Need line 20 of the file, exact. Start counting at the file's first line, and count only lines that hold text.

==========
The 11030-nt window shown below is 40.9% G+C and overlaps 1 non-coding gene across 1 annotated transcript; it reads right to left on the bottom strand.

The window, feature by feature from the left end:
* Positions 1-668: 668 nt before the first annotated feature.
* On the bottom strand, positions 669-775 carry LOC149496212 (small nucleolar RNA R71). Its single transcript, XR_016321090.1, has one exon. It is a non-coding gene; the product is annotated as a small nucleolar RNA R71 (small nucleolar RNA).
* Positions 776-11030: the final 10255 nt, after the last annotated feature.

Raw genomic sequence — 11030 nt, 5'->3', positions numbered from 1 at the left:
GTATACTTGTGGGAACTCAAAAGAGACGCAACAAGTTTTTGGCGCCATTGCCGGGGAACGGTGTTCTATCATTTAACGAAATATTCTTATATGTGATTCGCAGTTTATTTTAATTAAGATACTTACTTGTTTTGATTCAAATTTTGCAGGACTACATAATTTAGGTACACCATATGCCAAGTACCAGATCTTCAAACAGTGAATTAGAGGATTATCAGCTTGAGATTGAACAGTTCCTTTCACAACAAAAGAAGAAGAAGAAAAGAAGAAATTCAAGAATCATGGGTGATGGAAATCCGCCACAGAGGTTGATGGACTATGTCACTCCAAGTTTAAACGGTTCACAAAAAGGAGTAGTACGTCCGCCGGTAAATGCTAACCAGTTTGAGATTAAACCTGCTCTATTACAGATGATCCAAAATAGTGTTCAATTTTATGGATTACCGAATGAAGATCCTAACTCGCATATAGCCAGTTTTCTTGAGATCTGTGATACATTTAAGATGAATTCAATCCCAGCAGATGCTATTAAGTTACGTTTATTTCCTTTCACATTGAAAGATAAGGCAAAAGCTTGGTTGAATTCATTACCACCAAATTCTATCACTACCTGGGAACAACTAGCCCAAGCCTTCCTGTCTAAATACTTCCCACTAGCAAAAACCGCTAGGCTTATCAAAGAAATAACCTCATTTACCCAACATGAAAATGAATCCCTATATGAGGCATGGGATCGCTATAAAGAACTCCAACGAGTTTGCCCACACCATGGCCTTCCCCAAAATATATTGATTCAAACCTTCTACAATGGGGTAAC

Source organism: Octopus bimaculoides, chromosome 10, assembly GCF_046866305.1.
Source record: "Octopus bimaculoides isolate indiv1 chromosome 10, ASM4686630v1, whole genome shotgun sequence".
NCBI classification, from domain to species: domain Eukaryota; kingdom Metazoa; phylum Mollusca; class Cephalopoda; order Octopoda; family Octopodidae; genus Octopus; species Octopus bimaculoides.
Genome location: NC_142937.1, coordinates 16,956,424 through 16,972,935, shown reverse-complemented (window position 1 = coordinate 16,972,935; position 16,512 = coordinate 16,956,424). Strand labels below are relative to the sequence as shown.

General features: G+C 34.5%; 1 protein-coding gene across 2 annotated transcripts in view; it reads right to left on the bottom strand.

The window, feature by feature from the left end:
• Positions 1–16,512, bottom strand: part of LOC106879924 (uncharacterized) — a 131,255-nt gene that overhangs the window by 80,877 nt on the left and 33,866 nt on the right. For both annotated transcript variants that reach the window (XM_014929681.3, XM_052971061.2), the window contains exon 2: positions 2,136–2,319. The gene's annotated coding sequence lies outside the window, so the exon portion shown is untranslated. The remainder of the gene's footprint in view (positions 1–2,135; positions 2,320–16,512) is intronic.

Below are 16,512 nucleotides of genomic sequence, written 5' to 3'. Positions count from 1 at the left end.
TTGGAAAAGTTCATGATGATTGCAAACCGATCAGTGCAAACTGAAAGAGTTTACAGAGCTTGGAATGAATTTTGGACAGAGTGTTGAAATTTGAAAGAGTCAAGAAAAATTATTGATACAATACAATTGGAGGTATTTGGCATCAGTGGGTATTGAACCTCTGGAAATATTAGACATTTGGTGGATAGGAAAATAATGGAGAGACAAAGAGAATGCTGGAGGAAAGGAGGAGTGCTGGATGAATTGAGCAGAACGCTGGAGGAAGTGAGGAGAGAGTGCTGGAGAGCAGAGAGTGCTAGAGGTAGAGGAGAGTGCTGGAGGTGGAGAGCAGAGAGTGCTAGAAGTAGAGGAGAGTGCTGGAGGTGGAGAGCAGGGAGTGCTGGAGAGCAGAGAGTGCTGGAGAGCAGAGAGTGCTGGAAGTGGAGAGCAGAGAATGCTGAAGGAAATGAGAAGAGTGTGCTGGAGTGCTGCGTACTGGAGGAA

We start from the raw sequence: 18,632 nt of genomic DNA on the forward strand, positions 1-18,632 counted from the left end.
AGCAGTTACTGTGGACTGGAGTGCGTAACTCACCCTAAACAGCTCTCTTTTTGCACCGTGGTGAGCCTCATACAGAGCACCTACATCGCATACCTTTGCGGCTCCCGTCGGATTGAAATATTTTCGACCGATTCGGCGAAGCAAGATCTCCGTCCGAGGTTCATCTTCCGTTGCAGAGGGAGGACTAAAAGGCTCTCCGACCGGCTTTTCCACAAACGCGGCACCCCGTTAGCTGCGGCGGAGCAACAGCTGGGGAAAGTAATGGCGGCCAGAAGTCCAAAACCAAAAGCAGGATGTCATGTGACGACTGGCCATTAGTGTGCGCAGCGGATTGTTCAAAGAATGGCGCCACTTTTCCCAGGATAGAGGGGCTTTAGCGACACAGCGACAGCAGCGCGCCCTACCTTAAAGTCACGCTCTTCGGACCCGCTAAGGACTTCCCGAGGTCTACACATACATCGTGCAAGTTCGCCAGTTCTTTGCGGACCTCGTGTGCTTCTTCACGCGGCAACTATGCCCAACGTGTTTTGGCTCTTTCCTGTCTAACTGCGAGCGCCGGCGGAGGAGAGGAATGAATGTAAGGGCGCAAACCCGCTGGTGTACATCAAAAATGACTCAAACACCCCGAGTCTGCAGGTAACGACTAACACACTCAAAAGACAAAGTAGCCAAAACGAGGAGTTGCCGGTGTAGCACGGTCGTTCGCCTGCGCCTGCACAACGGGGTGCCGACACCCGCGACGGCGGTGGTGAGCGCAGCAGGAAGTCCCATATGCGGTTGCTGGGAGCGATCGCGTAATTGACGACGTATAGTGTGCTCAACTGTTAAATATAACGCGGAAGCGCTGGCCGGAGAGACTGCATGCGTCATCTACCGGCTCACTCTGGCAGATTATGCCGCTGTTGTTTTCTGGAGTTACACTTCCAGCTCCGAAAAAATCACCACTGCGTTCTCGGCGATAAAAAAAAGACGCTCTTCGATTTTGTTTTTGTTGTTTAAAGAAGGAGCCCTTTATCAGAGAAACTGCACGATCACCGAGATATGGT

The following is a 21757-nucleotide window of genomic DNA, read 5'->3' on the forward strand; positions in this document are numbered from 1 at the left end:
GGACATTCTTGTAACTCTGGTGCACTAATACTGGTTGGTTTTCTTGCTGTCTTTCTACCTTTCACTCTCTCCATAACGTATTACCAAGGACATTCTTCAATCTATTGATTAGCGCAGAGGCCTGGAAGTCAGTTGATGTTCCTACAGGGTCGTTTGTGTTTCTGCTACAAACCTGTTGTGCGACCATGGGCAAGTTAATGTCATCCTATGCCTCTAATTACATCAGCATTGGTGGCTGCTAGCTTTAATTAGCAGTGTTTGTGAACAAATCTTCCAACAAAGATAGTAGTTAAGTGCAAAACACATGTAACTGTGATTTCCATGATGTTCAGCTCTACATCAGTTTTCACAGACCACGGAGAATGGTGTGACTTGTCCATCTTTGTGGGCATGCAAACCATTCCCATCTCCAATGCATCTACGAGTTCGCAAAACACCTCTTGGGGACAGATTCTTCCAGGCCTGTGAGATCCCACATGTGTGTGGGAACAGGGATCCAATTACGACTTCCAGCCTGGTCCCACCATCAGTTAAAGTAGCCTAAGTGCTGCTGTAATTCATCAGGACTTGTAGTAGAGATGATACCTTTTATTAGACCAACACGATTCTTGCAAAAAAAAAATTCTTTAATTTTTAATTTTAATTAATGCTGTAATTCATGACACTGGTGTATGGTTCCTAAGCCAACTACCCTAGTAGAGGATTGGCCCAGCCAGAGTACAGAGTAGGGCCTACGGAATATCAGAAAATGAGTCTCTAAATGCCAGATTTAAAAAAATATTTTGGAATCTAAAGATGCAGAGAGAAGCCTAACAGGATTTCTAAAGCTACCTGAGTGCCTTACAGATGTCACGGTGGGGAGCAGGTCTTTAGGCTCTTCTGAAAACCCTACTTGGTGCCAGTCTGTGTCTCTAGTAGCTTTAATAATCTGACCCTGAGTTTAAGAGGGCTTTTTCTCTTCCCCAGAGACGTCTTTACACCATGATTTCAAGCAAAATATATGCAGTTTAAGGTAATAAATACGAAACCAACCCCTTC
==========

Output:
GGACATTCTTGTAACTCTGGTGCACTAATACTGGTTGGTTTTCTTGCTGTCTTTCTACCTTTCACTCTCTCCATAACGTATTACCAAGGACATTCTTCAATCTATTGATTAGCGCAGAGGCCTGGAAGTCAGTTGATGTTCCTACAGGGTCGTTTGTGTTTCTGCTACAAACCTGTTGTGCGACCATGGGCAAGTTAATGTCATCCTATGCCTCTAATTACATCAGCATTGGTGGCTGCTAGCTTTAATTAGCAGTGTTTGTGAACAAATCTTCCAACAAAGATAGTAGTTAAGTGCAAAACACATGTAACTGTGATTTCCATGATGTTCAGCTCTACATCAGTTTTCACAGACCACGGAGAATGGTGTGACTTGTCCATCTTTGTGGGCATGCAAACCATTCCCATCTCCAATGCATCTACGAGTTCGCAAAACACCTCTTGGGGACAGATTCTTCCAGGCCTGTGAGATCCCACATGTGTGTGGGAACAGGGATCCAATTACGACTTCCAGCCTGGTCCCACCATCAGTTAAAGTAGCCTAAGTGCTGCTGTAATTCATCAGGACTTGTAGTAGAGATGATACCTTTTATTAGACCAACACGATTCTTGCAAAAAAAAAATTCTTTAATTTTTAATTTTAATTAATGCTGTAATTCATGACACTGGTGTATGGTTCCTAAGCCAACTACCCTAGTAGAGGATTGGCCCAGCCAGAGTACAGAGTAGGGCCTACGGAATATCAGAAAATGAGTCTCTAAATGCCAGATTTAAAAAAATATTTTGGAATCTAAAGATGCAGAGAGAAGCCTAACAGGATTTCTAAAGCTACCTGAGTGCCTTACAGATGTCACGGTGGGGAGCAGGTCTTTAGGCTCTTCTGAAAACCCTACTTGGTGCCAGTCTGTGTCTCTAGTAGCTTTAATAATCTGACCCTGAGTTTAAGAGGGCTTTTTCTCTTCCCCAGAGACGTCTTTACACCATGATTTCAAGCAAAATATATGCAGTTTAAGGTAATAAATACGAAACCAACCCCTTC